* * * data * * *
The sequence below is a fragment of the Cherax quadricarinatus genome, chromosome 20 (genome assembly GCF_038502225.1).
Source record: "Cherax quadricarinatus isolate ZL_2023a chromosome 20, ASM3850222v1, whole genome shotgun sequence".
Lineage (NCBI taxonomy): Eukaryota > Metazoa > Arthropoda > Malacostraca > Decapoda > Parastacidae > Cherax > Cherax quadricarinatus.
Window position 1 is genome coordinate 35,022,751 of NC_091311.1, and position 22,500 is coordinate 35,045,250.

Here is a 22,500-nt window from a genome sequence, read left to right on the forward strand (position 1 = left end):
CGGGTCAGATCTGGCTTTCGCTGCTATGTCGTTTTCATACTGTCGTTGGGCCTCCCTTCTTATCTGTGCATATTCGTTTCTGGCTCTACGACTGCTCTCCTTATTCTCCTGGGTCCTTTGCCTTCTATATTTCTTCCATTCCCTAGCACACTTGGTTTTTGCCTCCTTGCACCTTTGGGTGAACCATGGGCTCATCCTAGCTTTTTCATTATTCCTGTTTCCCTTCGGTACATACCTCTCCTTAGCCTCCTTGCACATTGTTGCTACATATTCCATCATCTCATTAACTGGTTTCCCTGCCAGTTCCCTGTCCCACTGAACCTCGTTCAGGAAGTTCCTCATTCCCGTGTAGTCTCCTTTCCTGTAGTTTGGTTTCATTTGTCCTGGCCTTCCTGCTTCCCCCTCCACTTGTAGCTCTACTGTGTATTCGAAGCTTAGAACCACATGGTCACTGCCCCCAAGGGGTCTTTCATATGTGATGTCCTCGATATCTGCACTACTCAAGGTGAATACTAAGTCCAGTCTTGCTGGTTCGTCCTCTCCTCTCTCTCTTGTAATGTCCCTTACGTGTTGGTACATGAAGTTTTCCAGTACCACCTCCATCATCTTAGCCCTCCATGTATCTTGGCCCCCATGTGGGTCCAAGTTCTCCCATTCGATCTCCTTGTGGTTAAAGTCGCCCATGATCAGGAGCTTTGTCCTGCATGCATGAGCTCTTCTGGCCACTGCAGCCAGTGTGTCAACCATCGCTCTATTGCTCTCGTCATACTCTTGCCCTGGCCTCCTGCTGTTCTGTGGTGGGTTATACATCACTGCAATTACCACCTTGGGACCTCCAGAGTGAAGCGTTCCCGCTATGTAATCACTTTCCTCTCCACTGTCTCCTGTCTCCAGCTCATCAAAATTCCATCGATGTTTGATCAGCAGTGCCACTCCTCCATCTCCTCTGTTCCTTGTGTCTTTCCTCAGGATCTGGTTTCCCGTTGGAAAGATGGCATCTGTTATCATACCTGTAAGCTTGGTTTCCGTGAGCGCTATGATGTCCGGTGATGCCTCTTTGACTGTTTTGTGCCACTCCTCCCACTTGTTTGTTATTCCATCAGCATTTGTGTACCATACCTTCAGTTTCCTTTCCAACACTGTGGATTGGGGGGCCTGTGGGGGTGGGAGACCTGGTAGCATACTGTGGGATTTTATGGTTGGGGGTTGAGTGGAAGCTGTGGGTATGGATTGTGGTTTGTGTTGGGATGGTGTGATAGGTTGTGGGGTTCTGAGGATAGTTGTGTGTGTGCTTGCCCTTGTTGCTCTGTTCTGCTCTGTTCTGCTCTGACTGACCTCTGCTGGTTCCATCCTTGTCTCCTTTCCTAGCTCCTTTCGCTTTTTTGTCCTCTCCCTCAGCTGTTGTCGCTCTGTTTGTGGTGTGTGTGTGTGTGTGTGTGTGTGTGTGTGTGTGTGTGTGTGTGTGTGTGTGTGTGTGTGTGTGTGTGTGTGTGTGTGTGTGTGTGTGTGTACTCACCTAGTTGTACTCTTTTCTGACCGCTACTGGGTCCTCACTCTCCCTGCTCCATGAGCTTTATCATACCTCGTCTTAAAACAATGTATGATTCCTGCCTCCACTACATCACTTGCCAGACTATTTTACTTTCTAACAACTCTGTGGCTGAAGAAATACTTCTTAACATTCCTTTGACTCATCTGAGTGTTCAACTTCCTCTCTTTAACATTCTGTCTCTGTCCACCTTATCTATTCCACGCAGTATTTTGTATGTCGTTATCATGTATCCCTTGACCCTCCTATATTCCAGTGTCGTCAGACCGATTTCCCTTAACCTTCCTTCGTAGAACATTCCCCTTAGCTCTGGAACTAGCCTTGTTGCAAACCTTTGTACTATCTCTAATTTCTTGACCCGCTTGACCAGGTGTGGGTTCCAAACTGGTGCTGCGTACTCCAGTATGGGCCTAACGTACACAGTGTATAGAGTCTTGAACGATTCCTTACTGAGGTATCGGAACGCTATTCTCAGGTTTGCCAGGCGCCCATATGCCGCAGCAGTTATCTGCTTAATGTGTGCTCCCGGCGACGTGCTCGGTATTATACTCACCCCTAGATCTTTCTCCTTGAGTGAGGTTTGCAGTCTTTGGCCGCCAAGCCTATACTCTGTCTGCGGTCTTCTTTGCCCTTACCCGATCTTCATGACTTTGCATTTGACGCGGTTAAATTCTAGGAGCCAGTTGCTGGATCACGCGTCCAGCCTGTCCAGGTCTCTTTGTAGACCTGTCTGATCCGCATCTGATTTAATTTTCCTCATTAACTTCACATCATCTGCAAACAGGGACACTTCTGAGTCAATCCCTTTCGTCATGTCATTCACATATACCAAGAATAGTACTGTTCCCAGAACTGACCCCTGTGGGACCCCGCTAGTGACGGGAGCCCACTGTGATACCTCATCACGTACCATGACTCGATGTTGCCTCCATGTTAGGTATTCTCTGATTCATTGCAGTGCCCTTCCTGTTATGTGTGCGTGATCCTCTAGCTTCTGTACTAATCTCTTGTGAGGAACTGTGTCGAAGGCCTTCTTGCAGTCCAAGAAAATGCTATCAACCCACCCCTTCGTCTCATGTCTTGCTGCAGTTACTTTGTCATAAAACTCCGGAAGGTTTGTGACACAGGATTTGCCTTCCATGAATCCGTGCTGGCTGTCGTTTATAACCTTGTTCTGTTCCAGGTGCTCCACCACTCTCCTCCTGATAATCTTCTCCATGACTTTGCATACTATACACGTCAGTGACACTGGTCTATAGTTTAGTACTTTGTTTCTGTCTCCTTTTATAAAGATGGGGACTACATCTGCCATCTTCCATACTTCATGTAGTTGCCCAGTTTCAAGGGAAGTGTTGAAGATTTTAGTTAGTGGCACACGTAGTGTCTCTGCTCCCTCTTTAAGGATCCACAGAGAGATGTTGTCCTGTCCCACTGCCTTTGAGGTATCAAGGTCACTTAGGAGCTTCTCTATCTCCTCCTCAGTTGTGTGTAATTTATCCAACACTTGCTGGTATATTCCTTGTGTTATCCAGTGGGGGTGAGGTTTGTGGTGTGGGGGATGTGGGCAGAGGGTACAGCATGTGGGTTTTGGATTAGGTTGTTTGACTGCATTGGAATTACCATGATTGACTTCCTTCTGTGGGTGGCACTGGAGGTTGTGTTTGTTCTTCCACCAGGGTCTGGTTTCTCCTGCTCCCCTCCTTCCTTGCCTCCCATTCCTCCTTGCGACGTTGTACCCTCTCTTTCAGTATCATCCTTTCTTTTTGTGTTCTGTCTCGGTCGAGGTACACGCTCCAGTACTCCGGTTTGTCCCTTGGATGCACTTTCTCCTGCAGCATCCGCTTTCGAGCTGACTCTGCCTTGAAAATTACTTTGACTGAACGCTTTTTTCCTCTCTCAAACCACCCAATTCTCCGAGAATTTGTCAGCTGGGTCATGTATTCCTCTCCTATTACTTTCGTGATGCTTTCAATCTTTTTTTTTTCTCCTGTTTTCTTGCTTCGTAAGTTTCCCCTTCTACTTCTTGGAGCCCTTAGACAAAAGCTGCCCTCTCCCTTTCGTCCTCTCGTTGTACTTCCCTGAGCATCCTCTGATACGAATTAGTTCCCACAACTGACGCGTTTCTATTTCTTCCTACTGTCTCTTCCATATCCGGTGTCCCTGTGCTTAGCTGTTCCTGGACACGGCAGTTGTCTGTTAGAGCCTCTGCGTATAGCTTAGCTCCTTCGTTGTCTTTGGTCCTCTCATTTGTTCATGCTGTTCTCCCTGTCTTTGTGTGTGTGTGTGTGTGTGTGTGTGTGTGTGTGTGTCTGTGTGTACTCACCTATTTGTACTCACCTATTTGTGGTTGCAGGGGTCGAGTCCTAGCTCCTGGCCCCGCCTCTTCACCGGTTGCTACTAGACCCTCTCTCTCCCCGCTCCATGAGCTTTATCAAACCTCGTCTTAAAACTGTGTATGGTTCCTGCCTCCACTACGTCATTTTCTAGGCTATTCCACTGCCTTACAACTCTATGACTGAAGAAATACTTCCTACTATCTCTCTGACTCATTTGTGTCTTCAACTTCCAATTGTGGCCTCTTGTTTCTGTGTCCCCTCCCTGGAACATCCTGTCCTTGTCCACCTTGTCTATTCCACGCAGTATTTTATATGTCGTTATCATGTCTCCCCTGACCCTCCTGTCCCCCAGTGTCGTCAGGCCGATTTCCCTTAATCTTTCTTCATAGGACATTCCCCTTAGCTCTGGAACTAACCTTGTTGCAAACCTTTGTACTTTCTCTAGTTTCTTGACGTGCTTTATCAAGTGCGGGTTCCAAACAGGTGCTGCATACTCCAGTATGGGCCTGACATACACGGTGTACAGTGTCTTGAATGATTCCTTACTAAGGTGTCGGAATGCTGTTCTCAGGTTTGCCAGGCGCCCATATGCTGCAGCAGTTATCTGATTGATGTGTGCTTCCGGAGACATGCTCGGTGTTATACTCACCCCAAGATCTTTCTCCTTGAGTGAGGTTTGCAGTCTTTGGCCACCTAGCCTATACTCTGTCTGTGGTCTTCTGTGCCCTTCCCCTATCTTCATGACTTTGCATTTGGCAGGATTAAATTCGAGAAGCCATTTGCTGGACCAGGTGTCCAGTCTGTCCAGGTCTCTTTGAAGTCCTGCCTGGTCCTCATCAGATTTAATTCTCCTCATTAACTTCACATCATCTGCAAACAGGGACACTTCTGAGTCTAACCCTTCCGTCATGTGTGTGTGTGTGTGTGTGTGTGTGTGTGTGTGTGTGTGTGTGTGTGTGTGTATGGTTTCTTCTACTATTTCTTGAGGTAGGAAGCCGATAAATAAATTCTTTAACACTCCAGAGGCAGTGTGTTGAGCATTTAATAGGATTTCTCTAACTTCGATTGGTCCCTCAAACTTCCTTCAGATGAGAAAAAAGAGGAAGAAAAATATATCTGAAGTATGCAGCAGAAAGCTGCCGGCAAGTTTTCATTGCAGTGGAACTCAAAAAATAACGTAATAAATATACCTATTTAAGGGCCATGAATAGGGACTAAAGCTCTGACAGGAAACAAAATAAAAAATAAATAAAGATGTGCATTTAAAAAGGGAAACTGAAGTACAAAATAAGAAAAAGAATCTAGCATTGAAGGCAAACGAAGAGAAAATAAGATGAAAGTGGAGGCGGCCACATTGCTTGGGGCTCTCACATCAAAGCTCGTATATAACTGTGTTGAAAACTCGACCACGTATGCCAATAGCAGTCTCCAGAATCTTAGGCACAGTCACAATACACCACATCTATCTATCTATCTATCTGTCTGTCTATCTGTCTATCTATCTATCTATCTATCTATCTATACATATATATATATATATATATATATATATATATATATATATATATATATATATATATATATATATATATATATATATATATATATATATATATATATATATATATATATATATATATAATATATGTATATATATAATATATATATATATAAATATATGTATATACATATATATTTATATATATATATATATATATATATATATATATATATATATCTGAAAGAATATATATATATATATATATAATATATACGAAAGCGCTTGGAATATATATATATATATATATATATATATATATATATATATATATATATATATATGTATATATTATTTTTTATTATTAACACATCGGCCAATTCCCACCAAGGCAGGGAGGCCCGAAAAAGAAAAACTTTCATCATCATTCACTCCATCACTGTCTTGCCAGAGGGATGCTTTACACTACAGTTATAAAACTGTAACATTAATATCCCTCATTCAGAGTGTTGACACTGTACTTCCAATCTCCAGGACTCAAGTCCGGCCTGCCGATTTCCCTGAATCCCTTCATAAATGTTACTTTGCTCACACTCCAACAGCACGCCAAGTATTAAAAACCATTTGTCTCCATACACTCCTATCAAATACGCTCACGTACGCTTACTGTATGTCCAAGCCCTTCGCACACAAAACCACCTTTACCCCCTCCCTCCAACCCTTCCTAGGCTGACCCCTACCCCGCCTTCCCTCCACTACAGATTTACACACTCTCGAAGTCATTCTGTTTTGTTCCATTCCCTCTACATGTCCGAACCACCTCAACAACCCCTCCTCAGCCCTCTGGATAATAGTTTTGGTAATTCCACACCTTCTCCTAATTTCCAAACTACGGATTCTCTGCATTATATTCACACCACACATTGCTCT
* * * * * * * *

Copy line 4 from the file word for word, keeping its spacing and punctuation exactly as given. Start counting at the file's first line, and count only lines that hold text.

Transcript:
Window position 1 is genome coordinate 35,022,751 of NC_091311.1, and position 22,500 is coordinate 35,045,250.